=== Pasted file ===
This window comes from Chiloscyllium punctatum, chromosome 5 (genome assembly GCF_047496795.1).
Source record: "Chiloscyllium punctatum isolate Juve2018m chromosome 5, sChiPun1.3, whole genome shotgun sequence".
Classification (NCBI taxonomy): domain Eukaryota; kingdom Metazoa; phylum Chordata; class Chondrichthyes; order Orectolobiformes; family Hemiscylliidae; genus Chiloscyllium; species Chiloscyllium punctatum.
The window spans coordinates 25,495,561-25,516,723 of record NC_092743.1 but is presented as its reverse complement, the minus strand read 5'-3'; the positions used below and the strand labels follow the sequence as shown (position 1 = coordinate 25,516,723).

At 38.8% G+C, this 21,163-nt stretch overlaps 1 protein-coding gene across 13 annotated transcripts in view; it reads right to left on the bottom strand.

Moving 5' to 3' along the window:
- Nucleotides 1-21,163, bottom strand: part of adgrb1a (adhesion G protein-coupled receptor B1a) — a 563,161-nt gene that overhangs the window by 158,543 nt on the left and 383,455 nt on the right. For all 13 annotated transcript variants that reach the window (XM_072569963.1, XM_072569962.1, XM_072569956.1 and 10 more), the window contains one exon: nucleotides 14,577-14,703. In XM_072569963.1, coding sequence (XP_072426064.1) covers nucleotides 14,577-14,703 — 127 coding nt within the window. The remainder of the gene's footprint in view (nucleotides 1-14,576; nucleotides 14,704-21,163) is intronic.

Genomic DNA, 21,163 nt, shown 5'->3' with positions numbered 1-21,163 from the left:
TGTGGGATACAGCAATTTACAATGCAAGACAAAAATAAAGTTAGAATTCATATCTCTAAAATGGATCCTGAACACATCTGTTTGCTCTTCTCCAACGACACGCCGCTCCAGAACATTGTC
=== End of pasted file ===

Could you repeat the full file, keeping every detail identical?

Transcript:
This window comes from Chiloscyllium punctatum, chromosome 5 (genome assembly GCF_047496795.1).
Source record: "Chiloscyllium punctatum isolate Juve2018m chromosome 5, sChiPun1.3, whole genome shotgun sequence".
Classification (NCBI taxonomy): domain Eukaryota; kingdom Metazoa; phylum Chordata; class Chondrichthyes; order Orectolobiformes; family Hemiscylliidae; genus Chiloscyllium; species Chiloscyllium punctatum.
The window spans coordinates 25,495,561-25,516,723 of record NC_092743.1 but is presented as its reverse complement, the minus strand read 5'-3'; the positions used below and the strand labels follow the sequence as shown (position 1 = coordinate 25,516,723).

At 38.8% G+C, this 21,163-nt stretch overlaps 1 protein-coding gene across 13 annotated transcripts in view; it reads right to left on the bottom strand.

Moving 5' to 3' along the window:
- Nucleotides 1-21,163, bottom strand: part of adgrb1a (adhesion G protein-coupled receptor B1a) — a 563,161-nt gene that overhangs the window by 158,543 nt on the left and 383,455 nt on the right. For all 13 annotated transcript variants that reach the window (XM_072569963.1, XM_072569962.1, XM_072569956.1 and 10 more), the window contains one exon: nucleotides 14,577-14,703. In XM_072569963.1, coding sequence (XP_072426064.1) covers nucleotides 14,577-14,703 — 127 coding nt within the window. The remainder of the gene's footprint in view (nucleotides 1-14,576; nucleotides 14,704-21,163) is intronic.

Genomic DNA, 21,163 nt, shown 5'->3' with positions numbered 1-21,163 from the left:
TGTGGGATACAGCAATTTACAATGCAAGACAAAAATAAAGTTAGAATTCATATCTCTAAAATGGATCCTGAACACATCTGTTTGCTCTTCTCCAACGACACGCCGCTCCAGAACATTGTC